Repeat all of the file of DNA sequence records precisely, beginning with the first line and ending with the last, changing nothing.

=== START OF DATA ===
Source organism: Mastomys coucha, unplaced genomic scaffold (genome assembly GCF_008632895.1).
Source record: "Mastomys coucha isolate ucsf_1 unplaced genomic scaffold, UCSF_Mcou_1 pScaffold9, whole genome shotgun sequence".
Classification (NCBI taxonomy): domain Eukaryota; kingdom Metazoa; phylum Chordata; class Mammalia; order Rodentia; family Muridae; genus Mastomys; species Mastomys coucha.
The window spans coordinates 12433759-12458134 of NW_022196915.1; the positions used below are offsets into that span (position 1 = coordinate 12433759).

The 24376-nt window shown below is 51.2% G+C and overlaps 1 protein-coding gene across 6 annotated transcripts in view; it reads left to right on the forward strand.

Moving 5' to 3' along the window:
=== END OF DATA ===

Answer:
Source organism: Mastomys coucha, unplaced genomic scaffold (genome assembly GCF_008632895.1).
Source record: "Mastomys coucha isolate ucsf_1 unplaced genomic scaffold, UCSF_Mcou_1 pScaffold9, whole genome shotgun sequence".
Classification (NCBI taxonomy): domain Eukaryota; kingdom Metazoa; phylum Chordata; class Mammalia; order Rodentia; family Muridae; genus Mastomys; species Mastomys coucha.
The window spans coordinates 12433759-12458134 of NW_022196915.1; the positions used below are offsets into that span (position 1 = coordinate 12433759).

The 24376-nt window shown below is 51.2% G+C and overlaps 1 protein-coding gene across 6 annotated transcripts in view; it reads left to right on the forward strand.

Moving 5' to 3' along the window: